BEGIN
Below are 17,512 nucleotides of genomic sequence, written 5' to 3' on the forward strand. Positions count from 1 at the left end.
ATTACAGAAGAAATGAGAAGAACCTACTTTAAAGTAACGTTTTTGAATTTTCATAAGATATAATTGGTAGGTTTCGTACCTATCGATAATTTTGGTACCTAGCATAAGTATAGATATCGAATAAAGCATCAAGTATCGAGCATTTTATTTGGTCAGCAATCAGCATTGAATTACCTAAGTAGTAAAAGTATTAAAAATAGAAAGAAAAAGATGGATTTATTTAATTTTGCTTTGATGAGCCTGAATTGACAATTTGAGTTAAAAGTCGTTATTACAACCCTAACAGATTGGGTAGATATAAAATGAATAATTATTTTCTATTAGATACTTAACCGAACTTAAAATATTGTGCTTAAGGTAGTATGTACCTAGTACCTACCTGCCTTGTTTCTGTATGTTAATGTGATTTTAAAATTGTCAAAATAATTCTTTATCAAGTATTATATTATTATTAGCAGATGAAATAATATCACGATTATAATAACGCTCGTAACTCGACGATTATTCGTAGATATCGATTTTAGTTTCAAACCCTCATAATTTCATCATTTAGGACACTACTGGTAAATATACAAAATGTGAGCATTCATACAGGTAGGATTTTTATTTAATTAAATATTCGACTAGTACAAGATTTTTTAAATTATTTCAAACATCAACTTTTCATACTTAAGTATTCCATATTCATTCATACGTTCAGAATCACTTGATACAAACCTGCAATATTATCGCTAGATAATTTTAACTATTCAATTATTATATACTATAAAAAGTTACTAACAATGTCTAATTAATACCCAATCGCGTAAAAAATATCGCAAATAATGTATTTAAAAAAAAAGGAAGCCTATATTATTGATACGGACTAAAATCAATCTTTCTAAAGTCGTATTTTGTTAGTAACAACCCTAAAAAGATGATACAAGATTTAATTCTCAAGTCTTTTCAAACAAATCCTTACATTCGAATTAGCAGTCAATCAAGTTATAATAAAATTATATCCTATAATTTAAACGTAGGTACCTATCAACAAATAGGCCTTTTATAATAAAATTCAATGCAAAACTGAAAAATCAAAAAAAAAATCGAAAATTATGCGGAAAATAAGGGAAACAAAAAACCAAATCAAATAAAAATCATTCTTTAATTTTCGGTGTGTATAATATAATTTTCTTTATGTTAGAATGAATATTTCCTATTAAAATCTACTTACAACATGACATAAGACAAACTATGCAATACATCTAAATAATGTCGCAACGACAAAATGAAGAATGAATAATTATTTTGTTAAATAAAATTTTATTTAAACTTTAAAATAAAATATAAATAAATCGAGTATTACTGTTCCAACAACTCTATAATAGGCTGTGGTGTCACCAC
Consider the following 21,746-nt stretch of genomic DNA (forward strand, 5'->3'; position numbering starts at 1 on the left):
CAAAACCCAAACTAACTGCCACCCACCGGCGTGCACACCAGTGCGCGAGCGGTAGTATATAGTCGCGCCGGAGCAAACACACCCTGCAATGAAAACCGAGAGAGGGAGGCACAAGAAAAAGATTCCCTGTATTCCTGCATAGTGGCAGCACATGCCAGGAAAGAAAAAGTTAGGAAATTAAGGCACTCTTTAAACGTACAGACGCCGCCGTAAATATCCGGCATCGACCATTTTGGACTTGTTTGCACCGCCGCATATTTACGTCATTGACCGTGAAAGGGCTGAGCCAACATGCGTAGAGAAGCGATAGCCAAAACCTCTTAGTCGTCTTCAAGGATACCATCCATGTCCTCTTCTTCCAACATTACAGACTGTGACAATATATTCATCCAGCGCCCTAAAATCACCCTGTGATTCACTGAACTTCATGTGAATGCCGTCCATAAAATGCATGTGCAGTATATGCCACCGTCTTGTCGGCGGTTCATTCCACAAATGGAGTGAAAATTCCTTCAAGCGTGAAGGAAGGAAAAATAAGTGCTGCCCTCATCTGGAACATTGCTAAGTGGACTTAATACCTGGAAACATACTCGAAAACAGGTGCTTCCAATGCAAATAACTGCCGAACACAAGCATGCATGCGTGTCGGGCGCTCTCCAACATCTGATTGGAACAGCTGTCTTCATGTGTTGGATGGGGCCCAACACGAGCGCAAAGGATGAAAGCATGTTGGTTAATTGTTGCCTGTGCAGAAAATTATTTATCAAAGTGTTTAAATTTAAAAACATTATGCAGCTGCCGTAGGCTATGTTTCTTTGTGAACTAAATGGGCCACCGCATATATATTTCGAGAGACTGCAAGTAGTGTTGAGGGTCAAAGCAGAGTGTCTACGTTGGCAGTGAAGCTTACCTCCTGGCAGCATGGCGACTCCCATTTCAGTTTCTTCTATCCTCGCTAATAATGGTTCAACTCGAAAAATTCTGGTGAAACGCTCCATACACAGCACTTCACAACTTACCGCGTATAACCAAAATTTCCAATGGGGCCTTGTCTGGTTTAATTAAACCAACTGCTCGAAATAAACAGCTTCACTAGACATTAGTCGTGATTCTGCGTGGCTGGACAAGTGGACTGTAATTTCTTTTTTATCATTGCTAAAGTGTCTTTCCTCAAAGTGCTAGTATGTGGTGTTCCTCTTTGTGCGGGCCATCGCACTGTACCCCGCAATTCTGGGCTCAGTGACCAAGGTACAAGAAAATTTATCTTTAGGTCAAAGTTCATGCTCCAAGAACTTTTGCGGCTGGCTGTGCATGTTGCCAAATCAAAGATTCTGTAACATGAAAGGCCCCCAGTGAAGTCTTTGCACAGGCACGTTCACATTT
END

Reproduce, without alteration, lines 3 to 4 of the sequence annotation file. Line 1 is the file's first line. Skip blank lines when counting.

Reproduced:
Consider the following 21,746-nt stretch of genomic DNA (forward strand, 5'->3'; position numbering starts at 1 on the left):
CAAAACCCAAACTAACTGCCACCCACCGGCGTGCACACCAGTGCGCGAGCGGTAGTATATAGTCGCGCCGGAGCAAACACACCCTGCAATGAAAACCGAGAGAGGGAGGCACAAGAAAAAGATTCCCTGTATTCCTGCATAGTGGCAGCACATGCCAGGAAAGAAAAAGTTAGGAAATTAAGGCACTCTTTAAACGTACAGACGCCGCCGTAAATATCCGGCATCGACCATTTTGGACTTGTTTGCACCGCCGCATATTTACGTCATTGACCGTGAAAGGGCTGAGCCAACATGCGTAGAGAAGCGATAGCCAAAACCTCTTAGTCGTCTTCAAGGATACCATCCATGTCCTCTTCTTCCAACATTACAGACTGTGACAATATATTCATCCAGCGCCCTAAAATCACCCTGTGATTCACTGAACTTCATGTGAATGCCGTCCATAAAATGCATGTGCAGTATATGCCACCGTCTTGTCGGCGGTTCATTCCACAAATGGAGTGAAAATTCCTTCAAGCGTGAAGGAAGGAAAAATAAGTGCTGCCCTCATCTGGAACATTGCTAAGTGGACTTAATACCTGGAAACATACTCGAAAACAGGTGCTTCCAATGCAAATAACTGCCGAACACAAGCATGCATGCGTGTCGGGCGCTCTCCAACATCTGATTGGAACAGCTGTCTTCATGTGTTGGATGGGGCCCAACACGAGCGCAAAGGATGAAAGCATGTTGGTTAATTGTTGCCTGTGCAGAAAATTATTTATCAAAGTGTTTAAATTTAAAAACATTATGCAGCTGCCGTAGGCTATGTTTCTTTGTGAACTAAATGGGCCACCGCATATATATTTCGAGAGACTGCAAGTAGTGTTGAGGGTCAAAGCAGAGTGTCTACGTTGGCAGTGAAGCTTACCTCCTGGCAGCATGGCGACTCCCATTTCAGTTTCTTCTATCCTCGCTAATAATGGTTCAACTCGAAAAATTCTGGTGAAACGCTCCATACACAGCACTTCACAACTTACCGCGTATAACCAAAATTTCCAATGGGGCCTTGTCTGGTTTAATTAAACCAACTGCTCGAAATAAACAGCTTCACTAGACATTAGTCGTGATTCTGCGTGGCTGGACAAGTGGACTGTAATTTCTTTTTTATCATTGCTAAAGTGTCTTTCCTCAAAGTGCTAGTATGTGGTGTTCCTCTTTGTGCGGGCCATCGCACTGTACCCCGCAATTCTGGGCTCAGTGACCAAGGTACAAGAAAATTTATCTTTAGGTCAAAGTTCATGCTCCAAGAACTTTTGCGGCTGGCTGTGCATGTTGCCAAATCAAAGATTCTGTAACATGAAAGGCCCCCAGTGAAGTCTTTGCACAGGCACGTTCACATTT